Parish Church of St Mary Magdalene, Nowosielce
Narodowy Instytut Dziedzictwa pl

Parish Church of St Mary Magdalene

Nowosielce

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The church in Nowosielce is an example of a wooden sacred building from the late 16th century, inspired by architecture of wooden Gothic temples, both in terms of structural solutions and a spatial pattern. When it comes to this design, strong historical traditions exhibited by a building that functioned as a peasant fortress and was defended effectively against foes, are important here as well.

History

The town of Nowosedlcze was mentioned for the first time in the documents confirming the granting thereof to Franciszek of Marszowice by Duke Władysław Opolczyk in 1372. In 1384 the owner of the village, Katarzyna, widow of the Franciszek mentioned above, endowed the parish with a fief of land and an island situated in front of the church and assigned to serve as a parish house. The current temple, probably the second in turn, was consecrated in 1595. In 1624 residents of the village took shelter in the church when defending the area against the Tatar cavalry (according to the tradition, the church was a fortress equipped with four falconets, surrounded by water on three sides and by tall earthen ramparts on the fourth). Nondescript renovation works took place in the years 1801-1802 and focused on a belfry. In the years 1871-1877 the church was subject to a full-scale renovation (roofs were covered with new wood shingles, while altars, pulpit, baptismal font and music gallery were renovated). Subsequent, small-scale renovations were carried out in the years 1903, 1913 and 1920. The church was renovated also in 1936 and a mound was heaped up in its immediate vicinity as a commemoration of an effective defence against the Tatars, organised by the commune head Michał Pyrz in 1624. Subsequent renovations were conducted in the years 1955 and 1984-1985. In the 1990s the ground floor of the tower was altered by adding a stone vestibule with buttresses on corners.

Description

The church is oriented, located on top of a hill, in the eastern part of the village. It is surrounded by a wooden fence with a roof clad with wood shingles. Old tree stands have remained within the fenced area. Apart from the fence, the northern part of the hill is occupied by M. Pyrz mound. The church consists of a single-space, rectangular nave (preceded by a square vestibule in front of the tower) and a narrower, rectangular chancel terminating in a semi-hexagon in the east. The chancel is adjoined by a rectangular sacristy in the north. A tall, starling belfry is a dominating element in the temple’s body. The nave and chancel with walls of equal height are covered with a tall gable roof with a common roof ridge, lowering in three slopes over the terminating vista of the chancel. Slopes at the meeting point of the nave and the narrower chancel are seamlessly folded. The sacristy is covered with a gable roof. The nave and the chancel are circumscribed by cloister-type walkways resting on pillars with braces, only discontinued in the place where the sacristy is located. There is a small, hexagonal steeple turret, clad with sheet metal, on the roof ridge at the meeting point of the nave and chancel. The tower, with its walls narrowing towards the top, is crowned with a starling and covered with a hip, mansard roof. Lower parts of the tower are protected by pronounced roofing. All roofs and the tower are covered with wood shingles; walls of the church and the starling of the tower have vertical weatherboarding. The church was made of wood, based on a log structure, while the tower was based on a post-and-frame structure. The new ground floor of the tower is made of stone. The walls of the nave and the chancel are reinforced with clamps. The roof truss features a king-post structure. The door leading from the chancel to the sacristy is made of iron and features fittings with an inclined chequered pattern, with hinges and a lock (most probably from the 17th century); window openings are rectangular. The interior features a flat ceiling without upper logs. The central part of the nave features two large, wooden posts supporting transverse and longitudinal crossbeams bearing the ceiling. The rood beam has visualisations of the Passion of Christ. A choir gallery, supported by two profiled posts with tall plinths, has a projecting, wavy parapet. There are ornamental paintings on the walls and the ceiling. Fixtures from the Rococo period have survived: the main altarpiece and two side altars from the years 1773-1775, a pulpit, a baptismal font and decoration of the music gallery from the second half of the 18th century.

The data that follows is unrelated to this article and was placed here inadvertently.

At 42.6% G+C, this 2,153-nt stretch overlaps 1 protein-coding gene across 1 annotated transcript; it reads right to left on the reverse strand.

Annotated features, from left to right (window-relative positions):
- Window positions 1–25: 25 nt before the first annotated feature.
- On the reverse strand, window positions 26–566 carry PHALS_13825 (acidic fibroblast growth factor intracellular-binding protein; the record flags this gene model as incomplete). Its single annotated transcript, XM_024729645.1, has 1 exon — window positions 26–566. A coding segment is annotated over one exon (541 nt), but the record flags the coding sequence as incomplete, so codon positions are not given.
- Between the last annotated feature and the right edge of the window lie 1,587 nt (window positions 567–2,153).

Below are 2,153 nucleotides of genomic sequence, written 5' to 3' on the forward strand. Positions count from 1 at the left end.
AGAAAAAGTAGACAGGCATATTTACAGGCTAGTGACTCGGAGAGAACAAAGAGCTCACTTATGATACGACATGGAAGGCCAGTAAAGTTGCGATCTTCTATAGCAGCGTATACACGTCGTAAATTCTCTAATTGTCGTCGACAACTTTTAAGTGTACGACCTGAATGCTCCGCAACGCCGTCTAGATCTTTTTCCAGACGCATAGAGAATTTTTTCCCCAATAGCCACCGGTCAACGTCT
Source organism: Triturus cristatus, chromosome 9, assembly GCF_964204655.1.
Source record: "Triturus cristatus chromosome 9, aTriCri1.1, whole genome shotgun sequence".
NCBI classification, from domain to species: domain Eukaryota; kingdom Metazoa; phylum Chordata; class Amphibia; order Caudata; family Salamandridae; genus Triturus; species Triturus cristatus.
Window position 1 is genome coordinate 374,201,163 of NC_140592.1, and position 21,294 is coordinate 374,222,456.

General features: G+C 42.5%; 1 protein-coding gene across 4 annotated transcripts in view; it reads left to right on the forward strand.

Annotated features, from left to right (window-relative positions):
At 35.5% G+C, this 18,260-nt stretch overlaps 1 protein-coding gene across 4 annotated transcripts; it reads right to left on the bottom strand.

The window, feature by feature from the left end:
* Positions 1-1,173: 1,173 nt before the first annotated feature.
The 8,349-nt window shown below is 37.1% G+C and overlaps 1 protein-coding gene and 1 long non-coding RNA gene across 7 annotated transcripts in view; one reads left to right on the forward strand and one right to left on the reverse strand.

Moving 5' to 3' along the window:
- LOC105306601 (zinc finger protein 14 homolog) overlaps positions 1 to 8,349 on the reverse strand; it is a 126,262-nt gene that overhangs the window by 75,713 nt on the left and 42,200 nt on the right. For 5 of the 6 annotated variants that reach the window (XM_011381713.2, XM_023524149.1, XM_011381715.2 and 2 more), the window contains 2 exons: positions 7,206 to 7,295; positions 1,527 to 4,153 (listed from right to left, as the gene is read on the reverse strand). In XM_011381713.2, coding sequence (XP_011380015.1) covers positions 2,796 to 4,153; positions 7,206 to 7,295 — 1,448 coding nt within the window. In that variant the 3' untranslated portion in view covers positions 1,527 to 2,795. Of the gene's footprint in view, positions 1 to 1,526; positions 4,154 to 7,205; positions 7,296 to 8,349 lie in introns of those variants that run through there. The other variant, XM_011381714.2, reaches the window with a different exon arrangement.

The building is available for viewing from the outside all year round; interior tours upon prior telephone appointment.

compiled by Ryszard Kwolek, Regional Branch of the National Heritage Board of Poland in Rzeszow, 10-16-2014.

Bibliography

  • Brykowski R., Drewniana architektura kościelna w diecezji przemyskiej, „Nasza Przeszłość” XLVI, 1976
  • Chrzanowski T., Kornecki M., Zabytki plastyki gotyckiej w diecezji przemyskiej, „Nasza Przeszłość”, XLVI, 1976
  • Jedynak W., Parafia Nowosielce w latach 1870-1939, Łańcut 1996

General information

  • Type: church
  • Chronology: ok. 1595 r.
  • Form of protection: register of monuments
  • Address: Nowosielce
  • Location: Voivodeship podkarpackie, district przeworski, commune Przeworsk
  • Source: National Heritage Board of Poland

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